Medieval Monday: Advent–the days before Christmas

advent3Christmas was an important event for Christians in medieval Europe. Not just celebrated around December 25th, it began with the advent season at the end of November and continued through Epiphany on January 6th. Advent (the 40 days before Christmas) was a time of preparation, of waiting for God’s arrival—both historically as the Christ Child, and also in the future end times spoken of in the book of Revelation. Fasting and holy reflection preceded the greater merriment and feasting that took place during the 12 days of Christmas. The fasting was not as stringent as that which would come before Easter during Lent, and it was broken up by smaller feasting days in between, such as for St. Nicholas day on December 6th.  Taking time for prayer, confession, and repentance was also an important part of Advent, when one was supposed to experience a mix of longing and desire for the joy of Christmas that was yet to come.

advent1Christmas trees did not become a tradition until much later, but houses and churches alike were typically decorated in green; a spiritual symbol that signified eternal life, and also was a reminder of the coming spring when the cold, bleak world would come alive again. Holly, bay, ivy, mistletoe, and anything else green could be used along with candles to make rooms look festive.

advent2In England, a form of the nativity scene was made from small boxes, often decorated with flowers, ribbons, and sometimes apples. They had a glass lid, and were covered with a white napkin. Inside were two dolls—one representing Mary, and the other Jesus. These boxes were carried from door to door, and it was considered unlucky not to see one by the time Christmas Eve arrived.

Hymns and carols also made up part of the medieval Christmas season. “O Come O Come Emmanuel” is one such medieval Advent hymn. More to come on the medieval celebration of Christmas in next Monday’s post!

Advertisements

Medieval Monday: The Labors of December

winter-scene-2In the cold days of December, the fields were finally quiet, with the ground too frozen to work. Animals were taken care of, to ensure they would not only survive the harsh months to come, but that they would be healthy on spring’s arrival. After all, they would be needed to work. In bad weather, animals would need to be brought indoors and fed straw mixed with other nutrients such as corn stubble, or pea pods.  Other outdoor work consisted of mostly repair and reconstruction. Timber was cut, and fences and walls mended. If autumn rains had eroded the banks of the mill pond, they would need to be fixed as well.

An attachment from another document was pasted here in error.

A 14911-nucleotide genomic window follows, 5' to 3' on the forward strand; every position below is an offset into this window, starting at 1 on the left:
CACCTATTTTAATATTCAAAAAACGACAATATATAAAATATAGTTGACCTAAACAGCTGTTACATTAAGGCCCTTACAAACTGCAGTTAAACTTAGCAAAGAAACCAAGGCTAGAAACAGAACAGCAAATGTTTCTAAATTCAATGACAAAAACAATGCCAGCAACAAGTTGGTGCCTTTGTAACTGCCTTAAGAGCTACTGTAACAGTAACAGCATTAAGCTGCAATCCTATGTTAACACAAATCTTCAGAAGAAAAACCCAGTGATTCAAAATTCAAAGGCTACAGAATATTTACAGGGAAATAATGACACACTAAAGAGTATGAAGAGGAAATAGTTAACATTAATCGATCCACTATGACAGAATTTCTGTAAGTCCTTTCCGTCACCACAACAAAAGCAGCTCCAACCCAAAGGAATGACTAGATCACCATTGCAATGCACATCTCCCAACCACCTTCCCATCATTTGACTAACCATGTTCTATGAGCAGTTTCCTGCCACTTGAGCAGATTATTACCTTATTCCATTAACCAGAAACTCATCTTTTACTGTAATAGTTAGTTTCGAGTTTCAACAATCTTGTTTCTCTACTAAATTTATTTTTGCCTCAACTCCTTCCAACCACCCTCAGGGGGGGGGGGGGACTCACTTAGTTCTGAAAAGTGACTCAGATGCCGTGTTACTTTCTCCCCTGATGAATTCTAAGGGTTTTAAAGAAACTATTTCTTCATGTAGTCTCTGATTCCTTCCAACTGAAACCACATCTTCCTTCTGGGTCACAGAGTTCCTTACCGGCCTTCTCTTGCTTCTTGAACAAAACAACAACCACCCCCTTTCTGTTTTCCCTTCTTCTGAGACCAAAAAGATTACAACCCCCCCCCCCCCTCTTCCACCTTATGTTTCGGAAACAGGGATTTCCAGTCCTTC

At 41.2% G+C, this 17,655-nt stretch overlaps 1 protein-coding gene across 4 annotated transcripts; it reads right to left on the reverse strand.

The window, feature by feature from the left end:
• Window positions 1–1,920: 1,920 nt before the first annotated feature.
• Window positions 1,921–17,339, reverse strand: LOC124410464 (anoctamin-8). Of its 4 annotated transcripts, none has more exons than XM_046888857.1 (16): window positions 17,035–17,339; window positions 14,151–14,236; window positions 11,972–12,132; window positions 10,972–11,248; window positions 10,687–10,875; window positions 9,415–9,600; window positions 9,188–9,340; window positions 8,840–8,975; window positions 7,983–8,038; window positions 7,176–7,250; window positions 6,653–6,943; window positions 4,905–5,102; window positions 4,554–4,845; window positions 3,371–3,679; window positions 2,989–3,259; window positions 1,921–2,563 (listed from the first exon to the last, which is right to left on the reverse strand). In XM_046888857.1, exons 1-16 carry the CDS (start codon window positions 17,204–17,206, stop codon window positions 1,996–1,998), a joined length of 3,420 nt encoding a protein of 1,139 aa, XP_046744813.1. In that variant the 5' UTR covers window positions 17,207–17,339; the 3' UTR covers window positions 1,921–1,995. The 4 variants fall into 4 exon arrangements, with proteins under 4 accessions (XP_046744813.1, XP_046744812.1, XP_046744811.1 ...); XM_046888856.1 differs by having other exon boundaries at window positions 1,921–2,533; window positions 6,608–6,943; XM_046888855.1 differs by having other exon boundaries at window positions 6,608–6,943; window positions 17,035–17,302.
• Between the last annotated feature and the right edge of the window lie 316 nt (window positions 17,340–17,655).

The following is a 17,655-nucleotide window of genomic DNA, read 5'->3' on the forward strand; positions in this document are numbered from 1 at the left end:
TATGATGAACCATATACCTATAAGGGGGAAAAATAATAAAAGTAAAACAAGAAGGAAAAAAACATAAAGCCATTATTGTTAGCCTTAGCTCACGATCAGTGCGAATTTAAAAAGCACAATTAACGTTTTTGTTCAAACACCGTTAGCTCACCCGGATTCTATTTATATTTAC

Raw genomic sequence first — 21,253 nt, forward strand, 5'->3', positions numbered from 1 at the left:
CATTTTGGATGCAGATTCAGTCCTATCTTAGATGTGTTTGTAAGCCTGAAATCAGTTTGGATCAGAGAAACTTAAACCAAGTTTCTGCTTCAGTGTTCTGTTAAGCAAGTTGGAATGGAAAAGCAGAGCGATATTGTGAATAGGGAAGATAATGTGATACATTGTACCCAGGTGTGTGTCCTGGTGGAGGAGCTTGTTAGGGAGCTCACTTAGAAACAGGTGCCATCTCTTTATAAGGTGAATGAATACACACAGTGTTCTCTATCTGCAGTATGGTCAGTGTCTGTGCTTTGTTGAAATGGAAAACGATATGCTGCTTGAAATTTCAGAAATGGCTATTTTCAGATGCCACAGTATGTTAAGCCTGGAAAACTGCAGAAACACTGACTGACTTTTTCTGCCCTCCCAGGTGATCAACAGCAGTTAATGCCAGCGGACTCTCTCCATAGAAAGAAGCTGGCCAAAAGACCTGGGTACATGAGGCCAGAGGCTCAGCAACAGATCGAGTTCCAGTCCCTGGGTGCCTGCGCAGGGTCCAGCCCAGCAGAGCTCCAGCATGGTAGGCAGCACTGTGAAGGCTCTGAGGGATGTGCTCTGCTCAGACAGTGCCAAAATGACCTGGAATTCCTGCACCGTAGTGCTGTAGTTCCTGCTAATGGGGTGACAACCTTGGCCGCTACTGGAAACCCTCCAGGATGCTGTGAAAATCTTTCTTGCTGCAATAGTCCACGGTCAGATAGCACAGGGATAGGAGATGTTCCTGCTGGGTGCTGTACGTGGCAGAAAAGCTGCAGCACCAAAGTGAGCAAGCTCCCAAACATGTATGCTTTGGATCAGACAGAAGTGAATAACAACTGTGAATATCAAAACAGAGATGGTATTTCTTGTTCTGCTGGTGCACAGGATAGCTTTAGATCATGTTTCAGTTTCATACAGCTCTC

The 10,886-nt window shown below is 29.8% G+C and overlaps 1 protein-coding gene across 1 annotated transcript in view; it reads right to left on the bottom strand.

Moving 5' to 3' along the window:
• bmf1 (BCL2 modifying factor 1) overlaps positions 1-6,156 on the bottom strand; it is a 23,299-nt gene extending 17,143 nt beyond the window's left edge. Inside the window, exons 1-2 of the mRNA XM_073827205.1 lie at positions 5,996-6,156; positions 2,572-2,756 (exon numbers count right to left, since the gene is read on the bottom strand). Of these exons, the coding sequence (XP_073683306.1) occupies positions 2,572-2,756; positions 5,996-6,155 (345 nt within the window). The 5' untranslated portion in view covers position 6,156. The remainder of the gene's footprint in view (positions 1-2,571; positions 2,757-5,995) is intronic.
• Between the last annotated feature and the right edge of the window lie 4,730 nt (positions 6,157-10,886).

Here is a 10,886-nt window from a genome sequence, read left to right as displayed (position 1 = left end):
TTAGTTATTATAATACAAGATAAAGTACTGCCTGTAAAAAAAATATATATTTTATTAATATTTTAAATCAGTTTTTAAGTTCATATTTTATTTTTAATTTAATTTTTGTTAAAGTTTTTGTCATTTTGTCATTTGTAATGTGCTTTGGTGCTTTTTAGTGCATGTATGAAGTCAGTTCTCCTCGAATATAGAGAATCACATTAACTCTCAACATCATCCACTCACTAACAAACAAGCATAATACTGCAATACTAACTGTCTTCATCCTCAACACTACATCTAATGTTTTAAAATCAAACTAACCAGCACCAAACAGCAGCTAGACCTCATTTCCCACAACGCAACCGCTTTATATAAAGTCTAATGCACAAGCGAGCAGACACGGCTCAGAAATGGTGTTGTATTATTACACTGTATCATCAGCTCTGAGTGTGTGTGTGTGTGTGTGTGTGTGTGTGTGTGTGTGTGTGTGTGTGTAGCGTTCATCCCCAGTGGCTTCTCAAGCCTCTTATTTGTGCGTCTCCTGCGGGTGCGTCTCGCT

cooking2

 

Most work had to be done indoors. Carving wood became a common winter activity–people made useful items like bowls, spoons, and cups. They repaired farming tools and household equipment. Baskets, nets, and harnesses were woven out of rushes or reeds. Women spent a good amount of time spinning thread, weaving, and sewing–making new garments and mending torn ones.

Women would also be carefully managing supplies of food; doing their best to feed hungry families even though the fresh foods gathered or harvested in autumn were now beginning to run out. Most peasant families were surviving on bread and pottage. The kettle was kept going over the fire day after day, the culinary monotony broken up by subtle changes to what was thrown into the pot. Common ingredients would have been beans, leeks, lentils, peas, onions, and herbs like parsley. Meat stock might be used for added nutrition, and possibly salted meat or dried fish on occasion. Eggs, cheese, and butter rounded out the winter diet on days when fasting wasn’t required.